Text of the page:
We retrospectively analyzed the clinical and radiological features along with tissue diagnoses in 25 patients. These patients were referred to the division of orthopedic oncology at a tertiary referral hospital in Mumbai, India, upon the identification of a bone lesion. All 25 patients were evaluated clinically and advised radiological imaging based on primary suspicion of a bone tumor. After evaluating the images, all patients underwent a planned biopsy for tissue diagnosis. As part of our protocol, all samples were evaluated for histopathology as well as microbiology cultures. Those patients who underwent imaging and tissue diagnoses at an outside hospital were advised to submit the same at our hospital. These images and histopathology slides were then reviewed by our team of musculoskeletal radiologists and pathologists.

The demographic data, clinical presentation, radiological imaging, location of the lesion, and histopathological tissue diagnosis reports were entered into a spreadsheet for analysis.

A protocol was formulated by our institute which aims to reduce these diagnostic dilemmas based upon extensive histopathological and radiological features differentiating tuberculosis from tumor.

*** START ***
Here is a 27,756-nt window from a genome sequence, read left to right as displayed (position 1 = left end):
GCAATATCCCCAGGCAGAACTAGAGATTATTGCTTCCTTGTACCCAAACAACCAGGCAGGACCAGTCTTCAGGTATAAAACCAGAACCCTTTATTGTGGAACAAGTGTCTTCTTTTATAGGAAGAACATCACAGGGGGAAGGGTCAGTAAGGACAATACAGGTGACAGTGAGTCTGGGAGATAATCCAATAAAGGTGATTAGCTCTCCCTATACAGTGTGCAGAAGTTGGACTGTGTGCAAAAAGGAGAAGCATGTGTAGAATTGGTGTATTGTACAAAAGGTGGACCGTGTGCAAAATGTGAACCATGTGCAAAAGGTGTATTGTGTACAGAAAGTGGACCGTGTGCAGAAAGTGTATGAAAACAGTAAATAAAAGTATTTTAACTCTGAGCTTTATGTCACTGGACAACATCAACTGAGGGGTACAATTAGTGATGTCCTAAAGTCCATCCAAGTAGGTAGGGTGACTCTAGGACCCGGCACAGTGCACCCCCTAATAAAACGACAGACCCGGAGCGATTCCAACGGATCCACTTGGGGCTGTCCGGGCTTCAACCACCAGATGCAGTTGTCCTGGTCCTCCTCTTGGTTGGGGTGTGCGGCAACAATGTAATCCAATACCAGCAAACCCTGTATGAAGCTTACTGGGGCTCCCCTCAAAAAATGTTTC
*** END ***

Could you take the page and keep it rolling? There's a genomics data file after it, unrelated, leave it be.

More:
Results

Twenty five patients that were referred to our institute with suspicion of bone tumor were evaluated by the orthopedic oncologist in the outpatient department.

Based on initial screening, 15 out of the 25 patients were suspected to have bone infection as a differential diagnosis. Further review of radiological features by the musculoskeletal radiologist suspected possibility of infection in 18 out of the 25 patients.

Of the 18 patients with suspected infection, microbiological studies confirmed infection in 5 patients with positive Mycobacterium Growth Indicator Tube (MGIT) for Mycobacterium tuberculosis. Two patients had a culture positive for tuberculosis at the end of 6 weeks. None of the patients demonstrated bacilli on Acid fast bacilli staining at out institute.

However, all 25 patients had positive histopathological diagnosis confirming epithelioid granuloma, caseous necrosis giant cells, and predominantly lymphocytes.

Four patients had imaging done from other centers, and were provisionally reported as tumors, were reviewed by musculoskeletal radiologists at our center. As a protocol at our institute, all the patients with osteoarticular lesions undergo biopsy to confirm tissue diagnosis. Only 2 of the 25 patients had undergone a biopsy prior to referral.

A diagnosis of osteoarticular tuberculosis was 100% confirmed on the basis of histopathology.

Discussion